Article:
Orobio, Isaac De Castro

Orobio, Isaac De Castro a Spanish physician, noted as a philosopher and polemic against Christianity, was born at Braganza about the year 1620. His parents, who were Jews, though outwardly professing Romanism, educated him in Judaism. Balthasar Orobio — this was his name while in the Church — studied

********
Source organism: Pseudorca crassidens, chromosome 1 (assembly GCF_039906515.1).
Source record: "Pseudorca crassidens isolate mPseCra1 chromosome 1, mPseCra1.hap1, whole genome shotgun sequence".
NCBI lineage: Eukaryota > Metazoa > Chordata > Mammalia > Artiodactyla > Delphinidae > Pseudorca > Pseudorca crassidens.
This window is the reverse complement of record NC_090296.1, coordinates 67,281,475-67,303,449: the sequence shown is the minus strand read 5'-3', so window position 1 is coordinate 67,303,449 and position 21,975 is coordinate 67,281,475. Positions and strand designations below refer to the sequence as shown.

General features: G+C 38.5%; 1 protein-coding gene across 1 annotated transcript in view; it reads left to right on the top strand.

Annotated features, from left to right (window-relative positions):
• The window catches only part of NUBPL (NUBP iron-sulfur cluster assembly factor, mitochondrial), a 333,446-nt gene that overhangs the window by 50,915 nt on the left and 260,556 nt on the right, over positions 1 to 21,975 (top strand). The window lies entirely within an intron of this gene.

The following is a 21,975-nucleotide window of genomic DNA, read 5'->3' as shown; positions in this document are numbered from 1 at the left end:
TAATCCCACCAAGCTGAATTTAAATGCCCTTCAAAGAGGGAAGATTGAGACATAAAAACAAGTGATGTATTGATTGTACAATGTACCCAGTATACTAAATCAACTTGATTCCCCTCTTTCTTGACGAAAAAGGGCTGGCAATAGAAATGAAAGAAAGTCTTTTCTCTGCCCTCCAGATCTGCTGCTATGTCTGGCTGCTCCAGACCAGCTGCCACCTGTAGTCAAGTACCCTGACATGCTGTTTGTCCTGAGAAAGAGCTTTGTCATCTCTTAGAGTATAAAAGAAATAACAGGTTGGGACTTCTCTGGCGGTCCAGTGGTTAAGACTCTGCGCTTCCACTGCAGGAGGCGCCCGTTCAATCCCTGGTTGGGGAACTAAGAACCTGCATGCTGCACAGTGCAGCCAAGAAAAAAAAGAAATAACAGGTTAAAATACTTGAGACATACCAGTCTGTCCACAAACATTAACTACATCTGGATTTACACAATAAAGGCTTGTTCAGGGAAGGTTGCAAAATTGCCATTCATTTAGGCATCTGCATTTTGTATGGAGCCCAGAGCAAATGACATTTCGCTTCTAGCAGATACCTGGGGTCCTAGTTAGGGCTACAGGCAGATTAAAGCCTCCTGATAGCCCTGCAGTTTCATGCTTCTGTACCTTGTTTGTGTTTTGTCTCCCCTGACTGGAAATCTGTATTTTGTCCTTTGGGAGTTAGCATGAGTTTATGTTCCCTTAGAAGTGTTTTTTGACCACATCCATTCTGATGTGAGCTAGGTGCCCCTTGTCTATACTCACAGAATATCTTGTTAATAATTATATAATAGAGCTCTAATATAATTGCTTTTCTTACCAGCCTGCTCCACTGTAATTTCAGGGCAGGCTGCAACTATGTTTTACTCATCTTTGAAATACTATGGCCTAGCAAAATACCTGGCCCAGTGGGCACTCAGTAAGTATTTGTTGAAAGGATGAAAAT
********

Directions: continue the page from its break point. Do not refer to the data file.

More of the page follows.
the scholastic philosophy at the University of Alcala de 'Honores, in which his acquisitions were so considerable that he was appointed lector in metaphysics in the University of Salamanca. He afterwards applied himself to the study of medicine, which he practiced at Seville. Upon suspicion of Judaism he was cast into the prisons of the Inquisition, where during three years he underwent torture worthy of the barbarity of that infamous. tribunal, and which often, according to his own declaration, so perplexed his understanding as to make him ask himself, "Am I really Don Balthasar Orobio, who walked about freely in Seville, who lived at ease, and had the blessing of a wife and children?" Sometimes he thought that his past life had been nothing but a dream, and that the frightful dungeon where he was had been his birthplace, as, according to all appearance, it was destined to see him die. At other times, as he had a very metaphysical mind, he formed arguments and then resolved them, thus performing the parts of opponent, respondent, and moderator at the same time. In this way he amused himself, and constantly denied that he was a Jew. After appearing twice or thrice before the inquisitors, he was treated as follows: At the bottom of a sub-terraneous vault, lighted by two or three small lamps, he appeared before two persons. One was the judge, and the other the secretary of the Inquisition, who asked him to confess the truth, declaring that, in case of a criminal's denial, the holy office would not be deemed the cause of his death if he should expire under the torture, but it must be attributed to his own obstinacy. Then the executioner stripped off his clothes, tied his hands and feet with a strong cord, and set him on a low stool, while he passed the cord through some iron rings fixed in the walls; then, drawing away the stool, he remained suspended by the cord, which the executioner drew tighter and tighter to make him confess, until a surgeon assured the court he could not bear more without expiring. These cords put him to exquisite torture by cutting into the flesh, and making the blood burst from under his nails. To prevent the cords tearing off the flesh, of which there was danger, bands were girded about the breast, which were drawn so tight that he would not have been able to breathe if he had not held his breath while the executioners put the bands around him. By this device his lungs were enabled to perform their functions. During the severest, of his sufferings he was told that was but the beginning of his torments, and that he had better confess before they proceeded to extremities. Orobio adds that the executioner, being on a small ladder, to frighten him, frequently let it fall against his shin-bones. The staves, being sharp, caused him dreadful pain. However, all the tortures of the holy office were insufficient to wrest from him the avowal of his true sentiments, which would have drawn down upon him the most cruel punishment. He was at length set at liberty, left Spain for France, and was appointed by Louis XIV as professor of medicine at Toulouse. But weary, at length, of the necessity under which he lay of concealing the religion which he believed to be the true one, and which, without doubt, the ill-treatment received from Christians had rendered more dear, he went to Amsterdam, where, after having received circumcision, he made an open profession of Judaism taking the name of Isaac. He died in the year 1687. It was in the city of Amsterdam that Orobio had his famous conferences with the theologian Philip de Limborch (q.v.), who, persuaded of the force of his own arguments in favor of the Christian religion, published them, together with the objections of Orobio: De veritate religionis Judicae cum confutatione religionis Christianae, in three treatises, under the title of Philippi a Limborch amica collatio cumr erudito Judaeo (Tergow, 1687; Basle, 1740). Orobio wrote, Certamen philosophicum propugnatae veritatis divince ac naturalis adversus Joh. Bredenburgii principia (Latin and Dutch, Amsterd. 1684, 1703, and 1731): — Respuesta a un Predicante sobre lt perpetua observancia de la divina Ley: — Explicacion del capitulo liii d' Ysaias: — Explicacion paraphrastica de has lxx Semanas de Daniel: — Una epistola invectiva contra un Judio philosopho medico, que aegava la ley de Mose y siendo Atheista alfectava la ley de Naturalezza: -Israel venge, ou exposition naturelle des propheties Hebraiquesu ls ues Chretiens appliquent a Jesus leur pretendu Messie (translated from the Spanish into French by Henriquez, Lond. 1770). With regard to the last work, it has been supposed by De Rossi that it was not written by Orobio himself, but only compiled from his works by Henriquez, who is mentioned as the translator; and it is remarkable that neither Basnage nor Wolf, who appear to have had his works as published in Spanish before them, enumerates any treatise with this title. The work Israel Venge has been translated into English by Miss Anna Maria Goldsmid (Lond. 1839), and also in the same year by the late Dr. A. M'Caul (q.v.), under the title Israel Avenged, to which edition is appended a reply from the pen of this able British apologist of Christianity. See Furst, Bibl. Jud. 3:54 sq.; Wolf, Bibl. Hebr. 1:646 sq.; 3:551 sq.; De Rossi, Dizionario storico degli autori Ebrei, p. 253 sq. (Germ. transl. by Hamburger); Bibliotheca Judaica antichiristiana, No. 122, etc. (Parma, 1800); Basnage, Histoire des Juifs, p. 743 sq. (Taylor's transl.); Schudt, Judische Denkwurdiqckeiten, 1:124, 159 sq.; Kalkar, Israel u. die Kirche, p. 36; Limborch, Historia Inquisitionis, vol. ii, ch. 18; vol. iv, ch. 29; Joh. Clericus, Bibliotheca universalis, 7:289 sq.; Lindo, History of the Jews in Spain and Portugal. p. 370; Adams, History of the Jews (Bost. 1812), 2:91) Da Costa, Israel and the Gentiles, p. 430 sq.; Finn, Sepharitidim' (Lond. 1841), p. 443 sq.; Frankel, Monatsschrift (1867), p. 321-330; Kayserling, Gesch. d. Juden in Portugal (Leips. 1867), p. 302 sq.; Jost, Gesch. d. Judenth. u. s. Sekten, 3:233; Gratz, Gesch. d. Juden, 10:202 sq., note 1, p. x sq.; Rodriguez de Castro, Bibliotheca Espanola, 1:606; Fabricius, Delectus Argumentorum et Sytlabus Scriptorun, etc. (Hamb. 1725), p. 359, 614; Huie, History of the Jews (Edinb. 1841), p. 198 sq. (B. P.)